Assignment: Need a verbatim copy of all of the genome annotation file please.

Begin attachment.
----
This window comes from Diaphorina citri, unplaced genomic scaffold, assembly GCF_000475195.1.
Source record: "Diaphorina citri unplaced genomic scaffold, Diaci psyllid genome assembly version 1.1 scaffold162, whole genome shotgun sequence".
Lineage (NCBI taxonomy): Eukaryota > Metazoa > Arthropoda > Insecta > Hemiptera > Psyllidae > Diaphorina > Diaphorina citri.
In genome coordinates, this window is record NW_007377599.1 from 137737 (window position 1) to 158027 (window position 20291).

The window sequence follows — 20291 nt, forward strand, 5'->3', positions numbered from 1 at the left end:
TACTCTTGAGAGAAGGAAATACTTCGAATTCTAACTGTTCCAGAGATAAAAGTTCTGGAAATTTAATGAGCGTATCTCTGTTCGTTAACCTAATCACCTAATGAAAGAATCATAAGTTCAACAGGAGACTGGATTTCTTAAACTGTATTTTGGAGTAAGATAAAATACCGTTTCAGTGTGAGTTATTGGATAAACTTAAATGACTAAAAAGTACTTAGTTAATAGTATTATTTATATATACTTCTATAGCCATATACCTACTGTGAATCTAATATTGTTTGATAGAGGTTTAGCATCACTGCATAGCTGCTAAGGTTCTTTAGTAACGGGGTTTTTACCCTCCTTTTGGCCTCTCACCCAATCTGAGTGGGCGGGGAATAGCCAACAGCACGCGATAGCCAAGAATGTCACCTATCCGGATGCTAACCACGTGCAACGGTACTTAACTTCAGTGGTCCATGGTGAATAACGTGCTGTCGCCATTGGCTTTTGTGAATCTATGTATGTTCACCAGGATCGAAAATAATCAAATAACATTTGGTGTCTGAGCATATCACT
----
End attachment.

This window comes from Diaphorina citri, unplaced genomic scaffold, assembly GCF_000475195.1.
Source record: "Diaphorina citri unplaced genomic scaffold, Diaci psyllid genome assembly version 1.1 scaffold162, whole genome shotgun sequence".
Lineage (NCBI taxonomy): Eukaryota > Metazoa > Arthropoda > Insecta > Hemiptera > Psyllidae > Diaphorina > Diaphorina citri.
In genome coordinates, this window is record NW_007377599.1 from 137737 (window position 1) to 158027 (window position 20291).

The window sequence follows — 20291 nt, forward strand, 5'->3', positions numbered from 1 at the left end:
TACTCTTGAGAGAAGGAAATACTTCGAATTCTAACTGTTCCAGAGATAAAAGTTCTGGAAATTTAATGAGCGTATCTCTGTTCGTTAACCTAATCACCTAATGAAAGAATCATAAGTTCAACAGGAGACTGGATTTCTTAAACTGTATTTTGGAGTAAGATAAAATACCGTTTCAGTGTGAGTTATTGGATAAACTTAAATGACTAAAAAGTACTTAGTTAATAGTATTATTTATATATACTTCTATAGCCATATACCTACTGTGAATCTAATATTGTTTGATAGAGGTTTAGCATCACTGCATAGCTGCTAAGGTTCTTTAGTAACGGGGTTTTTACCCTCCTTTTGGCCTCTCACCCAATCTGAGTGGGCGGGGAATAGCCAACAGCACGCGATAGCCAAGAATGTCACCTATCCGGATGCTAACCACGTGCAACGGTACTTAACTTCAGTGGTCCATGGTGAATAACGTGCTGTCGCCATTGGCTTTTGTGAATCTATGTATGTTCACCAGGATCGAAAATAATCAAATAACATTTGGTGTCTGAGCATATCACT